Apr 30, 2023 - Things to Do

Test Drive: SeaTrek lets you see Florida Aquarium fish up close

kids look in the tank as Selene does SeaTrek and a sting ray swims by

Selene (underwater, center) takes on SeaTrek. Photo courtesy of Preston Rudie

The Florida Aquarium is expanding its SeaTrek excursions.

What's happening: Slots for the underwater tours are open weekly now and will be available daily at the Tampa aquarium starting in June.

  • I tested SeaTrek for the first installment of Test Drive, a new feature reviewing life experiences around Tampa Bay (inspired by Axios Chicago).

Backstory: I love aquariums, but I usually end up feeling sticky and overwhelmed by the end of a visit.

  • It seems like no matter where or when I go, I have to battle kids for a good viewing spot and I end up surrounded by more families than there are fish.

State of play: SeaTrek tours let visitors explore inside the Heart of the Sea habitat. Anyone 10 or older can do it β€” you don't even need to know how to swim. A swimsuit, towel and a sense of adventure are all that's required.

  • Yes, but: It's not accessible for folks in wheelchairs or those who have trouble walking. An aquarium spokesperson told Axios that the team is working on making the experience fully accessible in the near future.

How it works: SeaTrek is the company that makes the helmets used for the dive. Have you ever submerged a cup upside down in water? It's basically that but for humans.

  • You change into a wetsuit and are taken to the top of a 15-foot aquarium tank, where an oxygen tank is strapped to your back that will feed fresh air into the helmet.
  • The helmet is lowered onto your head in the water and you slowly climb down a ladder into the tank, adjusting to the pressure along the way.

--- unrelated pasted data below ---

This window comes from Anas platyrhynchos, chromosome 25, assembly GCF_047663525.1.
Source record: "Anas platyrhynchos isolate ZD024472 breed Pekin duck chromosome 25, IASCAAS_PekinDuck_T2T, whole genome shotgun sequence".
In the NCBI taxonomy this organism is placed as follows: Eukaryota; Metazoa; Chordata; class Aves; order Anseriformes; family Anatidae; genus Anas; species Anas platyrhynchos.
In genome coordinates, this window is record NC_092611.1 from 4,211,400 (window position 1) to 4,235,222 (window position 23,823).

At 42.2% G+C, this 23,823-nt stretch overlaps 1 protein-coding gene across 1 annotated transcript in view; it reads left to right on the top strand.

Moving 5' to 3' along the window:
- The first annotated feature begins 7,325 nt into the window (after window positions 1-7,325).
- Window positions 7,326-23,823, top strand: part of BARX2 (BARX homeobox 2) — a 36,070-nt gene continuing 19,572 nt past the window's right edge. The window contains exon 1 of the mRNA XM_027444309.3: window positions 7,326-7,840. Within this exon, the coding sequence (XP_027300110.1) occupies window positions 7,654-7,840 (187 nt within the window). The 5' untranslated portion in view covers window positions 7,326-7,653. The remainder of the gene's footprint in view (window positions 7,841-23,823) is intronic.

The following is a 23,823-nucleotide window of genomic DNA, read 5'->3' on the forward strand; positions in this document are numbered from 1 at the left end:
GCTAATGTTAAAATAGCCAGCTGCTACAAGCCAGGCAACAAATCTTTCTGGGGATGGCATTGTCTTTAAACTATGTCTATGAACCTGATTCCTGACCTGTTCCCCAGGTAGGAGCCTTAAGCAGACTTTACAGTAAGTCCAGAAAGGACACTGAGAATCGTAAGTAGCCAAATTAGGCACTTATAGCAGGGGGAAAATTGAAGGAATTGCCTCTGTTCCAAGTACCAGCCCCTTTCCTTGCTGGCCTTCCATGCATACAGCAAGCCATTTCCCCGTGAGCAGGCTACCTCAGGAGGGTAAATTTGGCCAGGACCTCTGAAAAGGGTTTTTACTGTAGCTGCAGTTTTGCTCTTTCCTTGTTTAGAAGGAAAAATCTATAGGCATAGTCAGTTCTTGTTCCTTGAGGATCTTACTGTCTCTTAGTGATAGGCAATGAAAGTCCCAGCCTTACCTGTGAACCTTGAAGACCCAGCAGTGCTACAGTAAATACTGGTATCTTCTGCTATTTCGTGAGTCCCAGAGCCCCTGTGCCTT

• A scuba guide leads you around the habitat, using a whiteboard to tell you which animals you're interacting with. You can't hear each other while underwater, so you communicate with hand signals.
  • The whole process takes about an hour, including about 20 minutes inside the tank.
the guide points up at a fish for Selene during SeaTrek
Photo courtesy of Preston Rudie

The verdict: This is one of the coolest things I've ever done. The fish, rays and bonnethead sharks swam right up to me. There's also a loggerhead sea turtle, but she must've been shy that day.

  • I bonked my head on the helmet a few times, but I quickly adjusted.
  • My hair didn't even get wet! And I didn't have to worry about monitoring oxygen (my biggest fear with scuba diving).
  • Experienced divers have probably had closer interactions with sea life. But for everyone else, the $95 (including aquarium admission) is totally worth it.

Pro tip: Don't worry about trying to get photos while in the tank. You want to use every second to experience it, and your depth perception is thrown off while in the helmet so fumbling around with a camera might not be worth it.

  • If you really want photos, have a buddy get a regular aquarium ticket and take pics from the viewing area inside.

Get more local stories in your inbox with Axios Tampa Bay.


Support local journalism by becoming a member.

Learn more

More Tampa Bay stories

No stories could be found

Tampa Baypostcard

Get a free daily digest of the most important news in your backyard with Axios Tampa Bay.


Support local journalism by becoming a member.

Learn more